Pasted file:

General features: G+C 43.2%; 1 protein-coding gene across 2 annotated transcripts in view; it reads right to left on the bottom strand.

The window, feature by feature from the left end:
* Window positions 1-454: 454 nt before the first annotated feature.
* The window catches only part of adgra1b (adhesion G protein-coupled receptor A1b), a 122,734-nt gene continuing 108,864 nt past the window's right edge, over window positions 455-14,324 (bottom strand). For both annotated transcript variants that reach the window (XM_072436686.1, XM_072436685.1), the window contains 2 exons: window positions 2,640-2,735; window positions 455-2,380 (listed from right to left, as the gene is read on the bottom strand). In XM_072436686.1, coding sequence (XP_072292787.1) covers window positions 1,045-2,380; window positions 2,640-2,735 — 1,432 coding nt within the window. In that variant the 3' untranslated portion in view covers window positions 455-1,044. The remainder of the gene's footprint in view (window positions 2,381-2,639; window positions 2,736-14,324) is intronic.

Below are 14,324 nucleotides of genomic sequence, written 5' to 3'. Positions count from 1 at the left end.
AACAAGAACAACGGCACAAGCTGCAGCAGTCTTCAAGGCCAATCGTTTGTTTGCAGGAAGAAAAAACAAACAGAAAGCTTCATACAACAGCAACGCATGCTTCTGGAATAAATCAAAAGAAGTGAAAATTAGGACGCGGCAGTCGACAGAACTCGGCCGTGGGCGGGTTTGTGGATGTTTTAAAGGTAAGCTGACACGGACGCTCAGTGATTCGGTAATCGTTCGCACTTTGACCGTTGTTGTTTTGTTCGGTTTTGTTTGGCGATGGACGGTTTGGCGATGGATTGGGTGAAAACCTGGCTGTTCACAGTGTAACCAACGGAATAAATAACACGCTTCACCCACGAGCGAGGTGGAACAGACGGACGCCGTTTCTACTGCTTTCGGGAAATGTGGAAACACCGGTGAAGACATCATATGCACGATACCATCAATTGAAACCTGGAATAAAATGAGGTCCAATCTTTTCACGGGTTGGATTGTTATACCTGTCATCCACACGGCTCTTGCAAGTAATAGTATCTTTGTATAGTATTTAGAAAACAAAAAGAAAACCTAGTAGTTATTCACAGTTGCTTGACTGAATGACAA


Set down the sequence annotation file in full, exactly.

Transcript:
General features: G+C 43.2%; 1 protein-coding gene across 2 annotated transcripts in view; it reads right to left on the bottom strand.

The window, feature by feature from the left end:
* Window positions 1-454: 454 nt before the first annotated feature.
* The window catches only part of adgra1b (adhesion G protein-coupled receptor A1b), a 122,734-nt gene continuing 108,864 nt past the window's right edge, over window positions 455-14,324 (bottom strand). For both annotated transcript variants that reach the window (XM_072436686.1, XM_072436685.1), the window contains 2 exons: window positions 2,640-2,735; window positions 455-2,380 (listed from right to left, as the gene is read on the bottom strand). In XM_072436686.1, coding sequence (XP_072292787.1) covers window positions 1,045-2,380; window positions 2,640-2,735 — 1,432 coding nt within the window. In that variant the 3' untranslated portion in view covers window positions 455-1,044. The remainder of the gene's footprint in view (window positions 2,381-2,639; window positions 2,736-14,324) is intronic.

Below are 14,324 nucleotides of genomic sequence, written 5' to 3'. Positions count from 1 at the left end.
AACAAGAACAACGGCACAAGCTGCAGCAGTCTTCAAGGCCAATCGTTTGTTTGCAGGAAGAAAAAACAAACAGAAAGCTTCATACAACAGCAACGCATGCTTCTGGAATAAATCAAAAGAAGTGAAAATTAGGACGCGGCAGTCGACAGAACTCGGCCGTGGGCGGGTTTGTGGATGTTTTAAAGGTAAGCTGACACGGACGCTCAGTGATTCGGTAATCGTTCGCACTTTGACCGTTGTTGTTTTGTTCGGTTTTGTTTGGCGATGGACGGTTTGGCGATGGATTGGGTGAAAACCTGGCTGTTCACAGTGTAACCAACGGAATAAATAACACGCTTCACCCACGAGCGAGGTGGAACAGACGGACGCCGTTTCTACTGCTTTCGGGAAATGTGGAAACACCGGTGAAGACATCATATGCACGATACCATCAATTGAAACCTGGAATAAAATGAGGTCCAATCTTTTCACGGGTTGGATTGTTATACCTGTCATCCACACGGCTCTTGCAAGTAATAGTATCTTTGTATAGTATTTAGAAAACAAAAAGAAAACCTAGTAGTTATTCACAGTTGCTTGACTGAATGACAA